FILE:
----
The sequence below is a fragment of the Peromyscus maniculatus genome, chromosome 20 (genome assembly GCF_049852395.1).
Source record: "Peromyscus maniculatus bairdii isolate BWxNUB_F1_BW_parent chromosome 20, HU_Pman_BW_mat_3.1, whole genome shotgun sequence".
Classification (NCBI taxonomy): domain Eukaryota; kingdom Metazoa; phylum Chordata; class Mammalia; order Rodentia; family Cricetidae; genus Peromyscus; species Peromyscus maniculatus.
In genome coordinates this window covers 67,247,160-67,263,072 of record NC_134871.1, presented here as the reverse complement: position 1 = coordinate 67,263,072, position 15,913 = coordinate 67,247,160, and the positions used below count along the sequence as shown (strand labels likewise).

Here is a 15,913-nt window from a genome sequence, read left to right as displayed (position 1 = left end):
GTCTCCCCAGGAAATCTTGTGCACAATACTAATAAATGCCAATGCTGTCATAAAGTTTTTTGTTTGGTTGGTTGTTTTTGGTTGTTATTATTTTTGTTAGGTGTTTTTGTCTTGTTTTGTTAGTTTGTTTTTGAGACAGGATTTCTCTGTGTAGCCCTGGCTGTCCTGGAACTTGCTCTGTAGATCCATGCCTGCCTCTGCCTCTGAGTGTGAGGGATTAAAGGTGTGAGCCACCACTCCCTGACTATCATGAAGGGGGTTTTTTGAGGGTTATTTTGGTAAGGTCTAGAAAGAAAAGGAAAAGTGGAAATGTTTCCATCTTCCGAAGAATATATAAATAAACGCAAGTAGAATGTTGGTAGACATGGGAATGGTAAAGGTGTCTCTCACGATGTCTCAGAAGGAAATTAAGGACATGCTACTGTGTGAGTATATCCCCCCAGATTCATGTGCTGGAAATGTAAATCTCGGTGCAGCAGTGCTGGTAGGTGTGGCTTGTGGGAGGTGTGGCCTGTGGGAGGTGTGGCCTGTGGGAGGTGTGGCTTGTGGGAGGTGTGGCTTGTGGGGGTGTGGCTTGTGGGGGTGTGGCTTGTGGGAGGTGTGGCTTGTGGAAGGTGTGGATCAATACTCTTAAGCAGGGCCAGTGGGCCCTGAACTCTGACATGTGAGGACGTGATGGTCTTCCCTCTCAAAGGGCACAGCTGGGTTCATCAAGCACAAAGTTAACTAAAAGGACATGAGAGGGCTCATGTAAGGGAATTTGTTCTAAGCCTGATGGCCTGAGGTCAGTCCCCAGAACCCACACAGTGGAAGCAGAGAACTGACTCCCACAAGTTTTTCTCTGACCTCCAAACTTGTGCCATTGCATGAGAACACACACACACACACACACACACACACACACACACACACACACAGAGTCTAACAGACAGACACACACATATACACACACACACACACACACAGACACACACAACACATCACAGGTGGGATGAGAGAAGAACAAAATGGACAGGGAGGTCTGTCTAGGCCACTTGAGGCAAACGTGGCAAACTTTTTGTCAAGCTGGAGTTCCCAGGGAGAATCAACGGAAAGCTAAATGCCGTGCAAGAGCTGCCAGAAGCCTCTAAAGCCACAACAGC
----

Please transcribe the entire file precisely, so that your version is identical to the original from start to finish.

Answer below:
The sequence below is a fragment of the Peromyscus maniculatus genome, chromosome 20 (genome assembly GCF_049852395.1).
Source record: "Peromyscus maniculatus bairdii isolate BWxNUB_F1_BW_parent chromosome 20, HU_Pman_BW_mat_3.1, whole genome shotgun sequence".
Classification (NCBI taxonomy): domain Eukaryota; kingdom Metazoa; phylum Chordata; class Mammalia; order Rodentia; family Cricetidae; genus Peromyscus; species Peromyscus maniculatus.
In genome coordinates this window covers 67,247,160-67,263,072 of record NC_134871.1, presented here as the reverse complement: position 1 = coordinate 67,263,072, position 15,913 = coordinate 67,247,160, and the positions used below count along the sequence as shown (strand labels likewise).

Here is a 15,913-nt window from a genome sequence, read left to right as displayed (position 1 = left end):
GTCTCCCCAGGAAATCTTGTGCACAATACTAATAAATGCCAATGCTGTCATAAAGTTTTTTGTTTGGTTGGTTGTTTTTGGTTGTTATTATTTTTGTTAGGTGTTTTTGTCTTGTTTTGTTAGTTTGTTTTTGAGACAGGATTTCTCTGTGTAGCCCTGGCTGTCCTGGAACTTGCTCTGTAGATCCATGCCTGCCTCTGCCTCTGAGTGTGAGGGATTAAAGGTGTGAGCCACCACTCCCTGACTATCATGAAGGGGGTTTTTTGAGGGTTATTTTGGTAAGGTCTAGAAAGAAAAGGAAAAGTGGAAATGTTTCCATCTTCCGAAGAATATATAAATAAACGCAAGTAGAATGTTGGTAGACATGGGAATGGTAAAGGTGTCTCTCACGATGTCTCAGAAGGAAATTAAGGACATGCTACTGTGTGAGTATATCCCCCCAGATTCATGTGCTGGAAATGTAAATCTCGGTGCAGCAGTGCTGGTAGGTGTGGCTTGTGGGAGGTGTGGCCTGTGGGAGGTGTGGCCTGTGGGAGGTGTGGCTTGTGGGAGGTGTGGCTTGTGGGGGTGTGGCTTGTGGGGGTGTGGCTTGTGGGAGGTGTGGCTTGTGGAAGGTGTGGATCAATACTCTTAAGCAGGGCCAGTGGGCCCTGAACTCTGACATGTGAGGACGTGATGGTCTTCCCTCTCAAAGGGCACAGCTGGGTTCATCAAGCACAAAGTTAACTAAAAGGACATGAGAGGGCTCATGTAAGGGAATTTGTTCTAAGCCTGATGGCCTGAGGTCAGTCCCCAGAACCCACACAGTGGAAGCAGAGAACTGACTCCCACAAGTTTTTCTCTGACCTCCAAACTTGTGCCATTGCATGAGAACACACACACACACACACACACACACACACACACACACACACACAGAGTCTAACAGACAGACACACACATATACACACACACACACACACACAGACACACACAACACATCACAGGTGGGATGAGAGAAGAACAAAATGGACAGGGAGGTCTGTCTAGGCCACTTGAGGCAAACGTGGCAAACTTTTTGTCAAGCTGGAGTTCCCAGGGAGAATCAACGGAAAGCTAAATGCCGTGCAAGAGCTGCCAGAAGCCTCTAAAGCCACAACAGC